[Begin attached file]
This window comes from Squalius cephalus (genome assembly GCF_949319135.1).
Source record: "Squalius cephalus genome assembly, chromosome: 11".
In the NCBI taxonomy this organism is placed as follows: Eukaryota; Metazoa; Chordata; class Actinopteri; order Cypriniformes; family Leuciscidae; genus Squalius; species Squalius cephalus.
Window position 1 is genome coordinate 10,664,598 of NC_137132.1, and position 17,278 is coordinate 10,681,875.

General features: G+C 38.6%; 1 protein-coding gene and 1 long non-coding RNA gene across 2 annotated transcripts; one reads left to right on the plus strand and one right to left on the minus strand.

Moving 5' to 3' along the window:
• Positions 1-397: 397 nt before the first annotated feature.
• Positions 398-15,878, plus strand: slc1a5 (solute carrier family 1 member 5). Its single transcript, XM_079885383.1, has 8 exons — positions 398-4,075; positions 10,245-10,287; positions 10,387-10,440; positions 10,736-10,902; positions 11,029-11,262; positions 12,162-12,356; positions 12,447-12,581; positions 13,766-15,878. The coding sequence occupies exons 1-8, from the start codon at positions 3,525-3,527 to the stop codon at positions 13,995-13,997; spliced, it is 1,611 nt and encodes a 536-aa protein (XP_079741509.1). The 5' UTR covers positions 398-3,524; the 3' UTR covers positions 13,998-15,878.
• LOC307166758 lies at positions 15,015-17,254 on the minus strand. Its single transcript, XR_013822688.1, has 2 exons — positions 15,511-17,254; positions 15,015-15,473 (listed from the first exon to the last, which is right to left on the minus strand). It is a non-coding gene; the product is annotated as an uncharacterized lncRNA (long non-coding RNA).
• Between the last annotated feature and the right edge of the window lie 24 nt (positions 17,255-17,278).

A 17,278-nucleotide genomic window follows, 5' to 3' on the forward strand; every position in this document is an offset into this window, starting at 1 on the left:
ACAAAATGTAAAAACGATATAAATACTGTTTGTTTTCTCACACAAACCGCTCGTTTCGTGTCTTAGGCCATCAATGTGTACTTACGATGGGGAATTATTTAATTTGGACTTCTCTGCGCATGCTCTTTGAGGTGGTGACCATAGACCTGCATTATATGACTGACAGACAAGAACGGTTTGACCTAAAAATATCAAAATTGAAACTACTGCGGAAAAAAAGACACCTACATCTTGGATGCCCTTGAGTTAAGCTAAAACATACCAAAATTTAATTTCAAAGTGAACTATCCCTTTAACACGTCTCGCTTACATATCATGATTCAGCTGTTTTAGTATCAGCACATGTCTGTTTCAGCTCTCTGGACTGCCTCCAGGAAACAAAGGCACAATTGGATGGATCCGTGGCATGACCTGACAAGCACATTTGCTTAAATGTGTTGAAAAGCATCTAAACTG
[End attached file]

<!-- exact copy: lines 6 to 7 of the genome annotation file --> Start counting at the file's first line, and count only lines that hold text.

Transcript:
Moving 5' to 3' along the window:
• Positions 1-397: 397 nt before the first annotated feature.